Once upon a time on the Bowery
Talking Heads, 1977
This was their first weekend as a foursome at CBGB’s, after adding Jerry Harrison, before they started recording the LP “Talking Heads: 77.”
The cultural obsession with crime, while not exactly laudable, is perfectly understandable. Devouring crappy paperbacks about Ted Bundy, DVR-ing “Unsolved Mysteries,” or subscribing to Vanity Fair solely for the magazine’s crime coverage doesn’t spring exclusively from prurient interest; it’s an attempt, at least in part, to understand and control something — evil, in short — that can’t always be understood or controlled.
Or so I tell myself. I own Jay Nash’s “Bloodletters & Badmen: A Narrative Encyclopedia of American Criminals from the Pilgrims to the Present” in two different editions; I have to tell myself something (besides, “Self, get a life,” which to date hasn’t worked).
So, the idea of planning a vacation, or part of one, around a famous unsolved case or notorious shoot-out isn’t unappealing to me — but there’s a difference between a tourist site and a memorial, Disneyland and Gettysburg. Anyone who’s visited a major Civil War battlefield (or presidential death sites, a la Sarah Vowell’s “Assassination Vacation”) and tried to comprehend how much human life was lost there, and how quickly, has considered the question: When does fascination become disrespect?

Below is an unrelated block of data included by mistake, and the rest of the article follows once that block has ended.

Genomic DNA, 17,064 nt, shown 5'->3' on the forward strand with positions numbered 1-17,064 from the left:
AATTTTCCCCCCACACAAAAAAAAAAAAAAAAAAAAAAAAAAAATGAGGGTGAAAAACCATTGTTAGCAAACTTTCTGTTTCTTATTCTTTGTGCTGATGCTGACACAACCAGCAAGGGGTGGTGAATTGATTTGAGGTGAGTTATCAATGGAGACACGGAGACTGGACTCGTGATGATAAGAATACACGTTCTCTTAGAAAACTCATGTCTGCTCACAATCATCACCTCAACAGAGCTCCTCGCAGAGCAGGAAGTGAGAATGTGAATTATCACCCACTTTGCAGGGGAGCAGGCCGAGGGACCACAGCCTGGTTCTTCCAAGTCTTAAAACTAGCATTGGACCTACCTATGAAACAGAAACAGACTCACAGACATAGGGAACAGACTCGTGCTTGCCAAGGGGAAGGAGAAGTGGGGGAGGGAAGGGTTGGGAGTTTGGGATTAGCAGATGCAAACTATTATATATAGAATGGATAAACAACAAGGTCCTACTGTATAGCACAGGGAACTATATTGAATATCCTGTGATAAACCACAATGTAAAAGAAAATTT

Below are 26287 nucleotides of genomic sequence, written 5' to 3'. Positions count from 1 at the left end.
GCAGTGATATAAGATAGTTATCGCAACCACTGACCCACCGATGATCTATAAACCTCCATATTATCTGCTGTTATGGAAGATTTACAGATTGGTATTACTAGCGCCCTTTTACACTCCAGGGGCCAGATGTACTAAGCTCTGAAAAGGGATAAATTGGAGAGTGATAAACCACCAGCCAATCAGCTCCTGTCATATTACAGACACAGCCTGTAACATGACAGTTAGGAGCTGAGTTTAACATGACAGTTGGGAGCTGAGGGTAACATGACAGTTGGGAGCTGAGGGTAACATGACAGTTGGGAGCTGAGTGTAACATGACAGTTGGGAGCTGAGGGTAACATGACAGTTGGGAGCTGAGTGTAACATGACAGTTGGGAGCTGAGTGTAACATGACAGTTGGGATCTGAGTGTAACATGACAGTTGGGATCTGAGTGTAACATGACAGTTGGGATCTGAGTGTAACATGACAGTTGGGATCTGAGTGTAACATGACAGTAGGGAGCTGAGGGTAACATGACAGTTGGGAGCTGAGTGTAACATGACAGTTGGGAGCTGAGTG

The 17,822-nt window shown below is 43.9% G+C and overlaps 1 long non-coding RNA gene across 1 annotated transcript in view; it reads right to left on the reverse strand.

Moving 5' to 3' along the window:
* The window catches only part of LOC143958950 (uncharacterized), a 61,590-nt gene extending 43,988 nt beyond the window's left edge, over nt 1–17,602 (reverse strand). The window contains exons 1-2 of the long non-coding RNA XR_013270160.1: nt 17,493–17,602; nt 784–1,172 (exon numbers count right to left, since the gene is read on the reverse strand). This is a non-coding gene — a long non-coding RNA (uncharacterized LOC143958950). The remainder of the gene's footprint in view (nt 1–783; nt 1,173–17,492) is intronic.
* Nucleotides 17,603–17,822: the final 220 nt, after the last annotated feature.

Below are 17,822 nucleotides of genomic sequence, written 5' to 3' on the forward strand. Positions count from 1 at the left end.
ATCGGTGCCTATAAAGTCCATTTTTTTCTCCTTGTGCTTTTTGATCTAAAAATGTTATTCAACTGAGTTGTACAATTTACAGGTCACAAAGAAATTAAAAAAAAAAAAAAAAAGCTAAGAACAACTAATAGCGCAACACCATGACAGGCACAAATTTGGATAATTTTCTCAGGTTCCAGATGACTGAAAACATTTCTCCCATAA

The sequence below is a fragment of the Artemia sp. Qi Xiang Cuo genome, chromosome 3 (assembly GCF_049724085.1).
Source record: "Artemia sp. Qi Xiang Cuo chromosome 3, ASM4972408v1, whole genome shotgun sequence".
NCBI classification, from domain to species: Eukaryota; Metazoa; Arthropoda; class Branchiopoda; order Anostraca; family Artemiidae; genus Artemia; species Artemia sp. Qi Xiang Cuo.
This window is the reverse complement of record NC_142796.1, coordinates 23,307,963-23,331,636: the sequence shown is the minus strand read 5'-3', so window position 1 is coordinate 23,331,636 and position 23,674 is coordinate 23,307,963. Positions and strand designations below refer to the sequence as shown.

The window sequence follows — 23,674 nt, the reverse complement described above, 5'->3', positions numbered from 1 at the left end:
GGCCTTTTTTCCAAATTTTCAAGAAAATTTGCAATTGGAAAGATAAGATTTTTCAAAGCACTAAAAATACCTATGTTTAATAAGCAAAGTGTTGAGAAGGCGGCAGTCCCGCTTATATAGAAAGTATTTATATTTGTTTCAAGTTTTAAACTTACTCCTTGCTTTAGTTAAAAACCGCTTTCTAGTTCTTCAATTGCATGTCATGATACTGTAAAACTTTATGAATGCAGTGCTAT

You’ll have to decide for yourselves whether a stop on Salon’s subjective true-crime travel syllabus is funny, sad, too tacky or scary to visit, or a combination of all of those things — but if you’ve run out of weird and/or thought-provoking vacation stops and none of your kids hates the sight of blood, we might just have something for the whole family. Or, we might only have something for your weird aunt who goes to Ann Rule book signings. And if we missed any stops, please feel free to revise our itinerary in the comments section.
Sarah D. Bunting doesn’t go to Ann Rule book-signings … but does have an Ann Rule shelf.
Sarah D. Bunting is a pop culture writer in Brooklyn, NY. Help her out with the "Briscoe Inferno" video at TomatoNation.com.More Sarah D. Bunting.
No Wave Punks, Bowery Summer 1978
They were sitting just like this when I walked out of CBGB's. Me: “Don’t move” They didn’t. L to R: Harold Paris, Kristian Hoffman, Diego Cortez, Anya Phillips, Lydia Lunch, James Chance, Jim Sclavunos, Bradley Field, Liz Seidman.
Hilly Kristal, Bowery 1977
When I used to show people this picture of owner Hilly Kristal, they would ask me “Why did you photograph that guy? He’s not a punk!” Now they know why. None of these pictures would have existed without Hilly Kristal.
Dictators, Bowery 1976
Handsome Dick Manitoba of the Dictators with his girlfriend Jody. I took this shot as a thank you for him returning the wallet I’d lost the night before at CBGB's. He doesn’t like that I tell people he returned it with everything in it.
Ramones, 1977 – never before printed
I loved shooting The Ramones. They would play two sets a night, four nights a week at CBGB's, and I’d be there for all of them. This shot is notable for Johnny playing a Strat, rather than his usual Mosrite. Maybe he’d just broken a string. Love that hair.
Patti Smith + Ronnie Spector, 1979
May 24th – Bob Dylan Birthday show – Patti “invited” everyone at that night’s Palladium show on 14th Street down to CBGB's to celebrate Bob Dylan’s birthday. Here, Patti and Ronnie are doing “Be My Baby.”